Depending on your taste, you can add shiitake mushrooms to a huge variety of dishes. My favorite ways to eat shiitake mushrooms are:

  1. In pasta and stir-fries.
  2. In soups and vegetable stock.
  3. By roasting them for a side dish or a snack.
  4. By Sauteing mushrooms with green veggies (serve it with a poached egg).

Shiitake Mushroom Recipes:

  1. Shiitake mushroom pasta with parmesan and pepper.
  2. Caramelized shiitake mushroom risotto
  3. Stuffed shiitake mushrooms

Shiitake mushroom nutrition:

Nutrients  Per Serving (100g)
Calories 34
Dietary Fiber 2.5g
Protein 2.2g
Fat 0.5g


What Can I Use Instead of Shiitake Mushrooms?

1. Porcini Mushrooms

You can replace shiitake mushrooms with porcini mushrooms when they are unavailable. Porcini mushrooms have a deeper and nuttier flavor than most other mushrooms. Dried porcini mushrooms add depth and an earthy flavor to broths or sauces.

Nutrients  in dried Porcini mushrooms Per Serving (100 g)
Calories 307
Dietary Fiber 2.3g
Protein 7.0g
Fat 9.5g

They are a popular ingredient In European cooking, especially Italian cuisine. I love adding them to brown sauces and when grilling steaks because of their vibrant umami taste. You can also add them to pasta and risotto. Always remember to remove the stems and vertical tubes before cooking.

Although shiitake mushroom substitute perfectly mimics the shiitake taste. These mushrooms are once again an expensive variety. As porcini mushrooms are mycorrhizal, i.e., they have a complex symbiotic relationship with surrounding fauna, they are not commonly cultivated. Thus these mushrooms come in short supply, making them costlier than other more commonly available varieties.

If you want a dried shiitake mushroom substitute you can use dried porcini mushrooms.

Shiitake Mushrooms Substitute - Porcini Mushrooms


2. Portobello Mushrooms

A more affordable option is using portobello mushroom. It is an extremely common and popular variety. Moreover, it is cheap too. Portobello mushrooms are very similar in both texture and flavor to shiitake mushrooms. They have a firm texture, umami taste, and an earthy scent.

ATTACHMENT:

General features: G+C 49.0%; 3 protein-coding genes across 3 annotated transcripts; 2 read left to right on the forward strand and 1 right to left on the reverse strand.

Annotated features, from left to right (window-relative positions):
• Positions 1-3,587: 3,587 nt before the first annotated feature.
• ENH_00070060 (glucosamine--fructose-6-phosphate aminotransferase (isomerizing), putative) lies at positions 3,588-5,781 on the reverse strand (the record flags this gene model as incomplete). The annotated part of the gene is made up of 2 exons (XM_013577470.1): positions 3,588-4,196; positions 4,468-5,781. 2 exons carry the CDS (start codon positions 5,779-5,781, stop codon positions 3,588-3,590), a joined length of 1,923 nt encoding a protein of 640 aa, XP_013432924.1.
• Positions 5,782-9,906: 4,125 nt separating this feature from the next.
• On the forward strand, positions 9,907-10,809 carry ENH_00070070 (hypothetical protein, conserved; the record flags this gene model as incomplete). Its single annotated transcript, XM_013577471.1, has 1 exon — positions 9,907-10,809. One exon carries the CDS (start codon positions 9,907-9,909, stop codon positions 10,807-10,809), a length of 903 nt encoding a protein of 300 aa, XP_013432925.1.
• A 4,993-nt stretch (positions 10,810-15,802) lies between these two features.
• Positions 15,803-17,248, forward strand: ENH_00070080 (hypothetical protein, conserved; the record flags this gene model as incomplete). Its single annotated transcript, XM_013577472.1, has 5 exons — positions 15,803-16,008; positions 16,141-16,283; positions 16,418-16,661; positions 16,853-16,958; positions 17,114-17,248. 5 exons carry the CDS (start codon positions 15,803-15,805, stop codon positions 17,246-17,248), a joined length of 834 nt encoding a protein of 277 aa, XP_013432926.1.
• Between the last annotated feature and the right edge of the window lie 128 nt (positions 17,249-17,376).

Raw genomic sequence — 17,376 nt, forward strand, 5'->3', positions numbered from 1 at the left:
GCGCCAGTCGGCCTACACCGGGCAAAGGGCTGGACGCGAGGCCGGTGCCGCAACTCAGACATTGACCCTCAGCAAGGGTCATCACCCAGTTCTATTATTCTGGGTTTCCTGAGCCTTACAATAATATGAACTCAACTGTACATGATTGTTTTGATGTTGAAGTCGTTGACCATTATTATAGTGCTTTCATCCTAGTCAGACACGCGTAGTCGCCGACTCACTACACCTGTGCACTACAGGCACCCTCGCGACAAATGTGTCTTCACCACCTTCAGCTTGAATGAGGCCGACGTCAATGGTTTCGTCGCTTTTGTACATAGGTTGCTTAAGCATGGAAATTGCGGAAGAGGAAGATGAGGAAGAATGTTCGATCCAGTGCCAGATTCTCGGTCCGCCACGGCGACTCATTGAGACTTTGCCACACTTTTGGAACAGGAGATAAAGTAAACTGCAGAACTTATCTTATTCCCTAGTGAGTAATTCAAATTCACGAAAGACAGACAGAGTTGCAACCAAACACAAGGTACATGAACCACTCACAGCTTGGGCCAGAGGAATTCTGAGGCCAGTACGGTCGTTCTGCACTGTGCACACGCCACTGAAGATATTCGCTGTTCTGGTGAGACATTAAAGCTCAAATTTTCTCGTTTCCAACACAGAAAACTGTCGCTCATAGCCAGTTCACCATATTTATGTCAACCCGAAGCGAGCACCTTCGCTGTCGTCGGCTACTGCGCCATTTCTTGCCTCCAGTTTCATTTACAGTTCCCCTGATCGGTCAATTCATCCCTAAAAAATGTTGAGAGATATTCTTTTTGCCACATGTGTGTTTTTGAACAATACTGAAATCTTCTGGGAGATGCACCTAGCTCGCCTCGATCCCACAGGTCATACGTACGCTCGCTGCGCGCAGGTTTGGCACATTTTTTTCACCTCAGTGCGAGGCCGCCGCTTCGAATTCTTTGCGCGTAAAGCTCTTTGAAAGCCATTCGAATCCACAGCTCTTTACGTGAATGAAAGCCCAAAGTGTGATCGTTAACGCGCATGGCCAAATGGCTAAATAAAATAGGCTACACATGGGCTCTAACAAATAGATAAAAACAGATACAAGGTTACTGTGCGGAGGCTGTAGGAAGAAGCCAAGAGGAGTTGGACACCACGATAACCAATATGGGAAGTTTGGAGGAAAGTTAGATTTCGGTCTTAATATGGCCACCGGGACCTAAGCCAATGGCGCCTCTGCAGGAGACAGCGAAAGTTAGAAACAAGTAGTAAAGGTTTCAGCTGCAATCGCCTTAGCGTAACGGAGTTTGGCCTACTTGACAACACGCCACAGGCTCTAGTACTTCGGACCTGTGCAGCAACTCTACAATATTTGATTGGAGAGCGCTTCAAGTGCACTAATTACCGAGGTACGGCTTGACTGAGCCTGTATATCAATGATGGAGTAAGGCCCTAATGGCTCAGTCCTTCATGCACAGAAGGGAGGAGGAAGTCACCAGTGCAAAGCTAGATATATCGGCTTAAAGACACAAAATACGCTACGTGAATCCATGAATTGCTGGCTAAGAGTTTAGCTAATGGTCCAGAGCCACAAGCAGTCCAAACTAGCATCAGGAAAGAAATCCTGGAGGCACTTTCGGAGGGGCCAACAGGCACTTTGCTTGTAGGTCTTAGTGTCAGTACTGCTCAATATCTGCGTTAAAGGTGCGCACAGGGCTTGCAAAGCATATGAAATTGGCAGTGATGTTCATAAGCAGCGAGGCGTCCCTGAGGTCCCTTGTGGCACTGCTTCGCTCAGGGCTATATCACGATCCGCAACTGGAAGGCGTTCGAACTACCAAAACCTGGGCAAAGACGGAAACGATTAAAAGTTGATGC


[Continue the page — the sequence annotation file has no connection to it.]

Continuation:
Nutrients  Per Serving (100g)
Calories 22
Dietary Fiber 1g
Protein 3.1g
Fat 0.3g

Portobello mushrooms have numerous health benefits because of their anti-cancer properties. Grill, roast, or fry them. They’ll yield a mouth-watering meaty texture. You can interchange them in any recipe that calls for shiitake mushrooms.

Always buy Portobello mushrooms with uniformly colored caps. However, dark veiled caps lend a more earthy flavor. These mushrooms are very easy to cook. I found that portobello mushrooms couple well with olive oil; it doubles their umami.

Shiitake Mushrooms Substitute - Portobello Mushrooms


3. Cremini Mushrooms

Simply put, this shiitake mushroom substitute is a mature version of the common white button mushroom. These mushrooms are often referred to as Italian, brown, or baby Bella mushrooms. They are native to North America and Europe.

Nutrients  Per Serving (100 g)
Calories 22
Dietary Fiber 0.6 g
Protein 2.5g
Fat 0.1g

Cremini mushrooms have a more intensive taste than their white counterparts. When the white button mushroom matures, its water content decreases, which concentrates its earthy and umami flavor. Moreover, it is also why cremini mushrooms turn cocoa brown with age.